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Everybody likes eating.

What is eating in this sentence? Is it object or the part of the verb likes?

And what if I would change the sentence:

Everybody likes eating the food.

The food is object and eating?

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    I agree with SovereignSun's answer below. Some people might say it's a catenative complement, but I don't analyze it that way since we do not normally 'chain' this verb. We do not normally say something like "I like eating to do something to do something...". Sep 24, 2017 at 14:23
  • I've spoken English perfectly well for many decades, and have never needed to know whether eating in your first example is a "noun" or not. You might think it's a noun because we can easily replace it with another work that's more obviously a noun, such as Everyone likes chocolate. But since we can also modify it with an adverb, such as John likes eating quickly, it's obviously at least a bit "verby". Just say eating and eating chocolate are both complements. Sep 24, 2017 at 14:24
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    To be an object, "eating" would have to be a noun. Your example is strictly speaking ambiguous, though verb preferred ("Everybody likes to eat"). Noun interpretation can be forced by adjectival premodification, as in "healthy eating".
    – BillJ
    Sep 24, 2017 at 14:50
  • And this would be ungrammatical: Everybody likes healthy eating the food.
    – TimR
    Sep 24, 2017 at 15:04
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    @user178049 You also said in your first comment that "we do not normally 'chain' this verb". But that fails to take account of examples such as "I like going to the theatre" (gerund-participial) and "I like to stay home at weekends" (infinitival). Examples like these are very common.
    – BillJ
    Sep 24, 2017 at 17:55

2 Answers 2

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"Eating" is the direct object in the sentence. It is a gerund. If you change the sentence to "Everybody likes eating the food" then "eating the food" is a gerund phrase and is the direct object.

A gerund always ends in -ing and is used as a noun. Eating is fun.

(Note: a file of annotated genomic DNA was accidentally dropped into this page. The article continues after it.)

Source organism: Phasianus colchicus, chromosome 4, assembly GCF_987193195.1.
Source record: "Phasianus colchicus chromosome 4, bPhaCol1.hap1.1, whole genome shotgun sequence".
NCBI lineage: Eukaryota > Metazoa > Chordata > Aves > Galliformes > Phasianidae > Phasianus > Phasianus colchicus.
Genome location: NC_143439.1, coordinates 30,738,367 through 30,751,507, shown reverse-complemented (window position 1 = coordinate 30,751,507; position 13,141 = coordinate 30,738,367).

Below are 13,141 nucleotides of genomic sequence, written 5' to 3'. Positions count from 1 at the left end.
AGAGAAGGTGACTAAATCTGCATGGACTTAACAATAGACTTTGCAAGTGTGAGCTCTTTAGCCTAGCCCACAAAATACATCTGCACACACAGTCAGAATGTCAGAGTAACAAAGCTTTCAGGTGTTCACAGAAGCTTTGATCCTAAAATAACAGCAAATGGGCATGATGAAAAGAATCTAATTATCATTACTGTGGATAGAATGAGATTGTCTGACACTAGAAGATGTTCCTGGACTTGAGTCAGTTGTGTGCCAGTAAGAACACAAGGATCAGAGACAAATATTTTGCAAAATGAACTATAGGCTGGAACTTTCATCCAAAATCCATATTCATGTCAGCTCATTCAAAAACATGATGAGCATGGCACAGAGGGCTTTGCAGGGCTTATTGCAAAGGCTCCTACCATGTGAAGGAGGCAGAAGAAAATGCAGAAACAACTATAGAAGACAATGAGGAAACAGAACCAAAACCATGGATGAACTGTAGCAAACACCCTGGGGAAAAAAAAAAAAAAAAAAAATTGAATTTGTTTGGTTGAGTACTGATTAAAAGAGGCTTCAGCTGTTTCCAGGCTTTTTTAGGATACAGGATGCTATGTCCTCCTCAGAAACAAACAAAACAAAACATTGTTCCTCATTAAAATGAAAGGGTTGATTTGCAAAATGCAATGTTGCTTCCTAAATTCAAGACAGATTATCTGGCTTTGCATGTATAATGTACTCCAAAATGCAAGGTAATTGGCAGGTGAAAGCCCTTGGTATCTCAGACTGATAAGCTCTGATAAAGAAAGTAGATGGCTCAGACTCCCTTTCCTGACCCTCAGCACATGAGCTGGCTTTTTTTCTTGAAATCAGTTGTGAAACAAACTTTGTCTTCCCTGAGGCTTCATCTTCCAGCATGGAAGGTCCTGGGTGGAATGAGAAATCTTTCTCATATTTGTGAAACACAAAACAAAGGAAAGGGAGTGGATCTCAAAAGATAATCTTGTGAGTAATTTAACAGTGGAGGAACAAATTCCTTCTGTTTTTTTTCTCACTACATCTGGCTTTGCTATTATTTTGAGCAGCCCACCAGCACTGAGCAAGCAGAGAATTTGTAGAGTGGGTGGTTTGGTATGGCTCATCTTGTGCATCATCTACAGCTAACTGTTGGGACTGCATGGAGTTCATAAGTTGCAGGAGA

The gerund can be a subject (Eating is fun.); a direct object (I like eating.); a predicate nominative (A fun time is eating.); an appositive (A fun time, eating, takes much time.); an indirect object (I give eating too much time.); or an object of a preposition (I give much time to eating.) (Daily Grammar)

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  • Comments are not for extended discussion; this conversation has been moved to chat.
    – user230
    Sep 24, 2017 at 17:25
  • Frankly, after all of this, Im confused even more than before. I would like to mark this answer as the best, but Im confused with that catenative thing.
    – trenccan
    Sep 24, 2017 at 17:57
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    @trenccan: You can safely call it an object. Look at rjpond's comment below. And here's a quote from the known figure in grammar, Michael Swan: [like is] not used without an object. Practical English Usage fourth edition, entry 514.2
    – Mori
    Sep 24, 2017 at 18:13
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    Yes! It's a to-infinitive and works as the direct object of the verb likes.
    – Mori
    Sep 24, 2017 at 18:20
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    No @trenccan. "To eat" is not direct object, but complement of the verb "likes". Non-finite clauses as used here are not at all like direct objects, which is why we analyse them as catenative complement clauses.
    – BillJ
    Sep 25, 2017 at 7:38
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Everybody likes eating.

Eating is the object of the verb likes.


Everybody likes eating the food.

Eating the food is the object of the verb likes. The food is the object of the gerund eating. The object of a gerund is also called the gerund complement.

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  • No, Mori, "Eating the food" is not the object of "likes". It is a non-finite clause functioning as catenative complement of "likes".
    – BillJ
    Sep 24, 2017 at 16:35
  • Then the Longman dictionary is wrong where it labels like as a transitive verb, and what is says about transitive verbs, right?
    – Mori
    Sep 24, 2017 at 16:40
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    The point I am making is that "like" can be transitive ("I like healthy eating") and catenative ("I like eating Chinese food").
    – BillJ
    Sep 24, 2017 at 16:44
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    As a matter of fact, this sort of complement is regarded by some grammarians as the object (see jlawler's www-personal.umich.edu/~jlawler/aue/complmnt.html ). BillJ takes his terminology from Huddleston & Pullum's Cambridge Grammar (which, to be fair, is a very interesting book).
    – rjpond
    Sep 24, 2017 at 16:49
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    Please remember everyone, that rule #1 on Stack Exchange is Be Nice. There is a useful discussion to be had, but we can't have it here if we aren't going to be nice about it.
    – user230
    Sep 24, 2017 at 17:25

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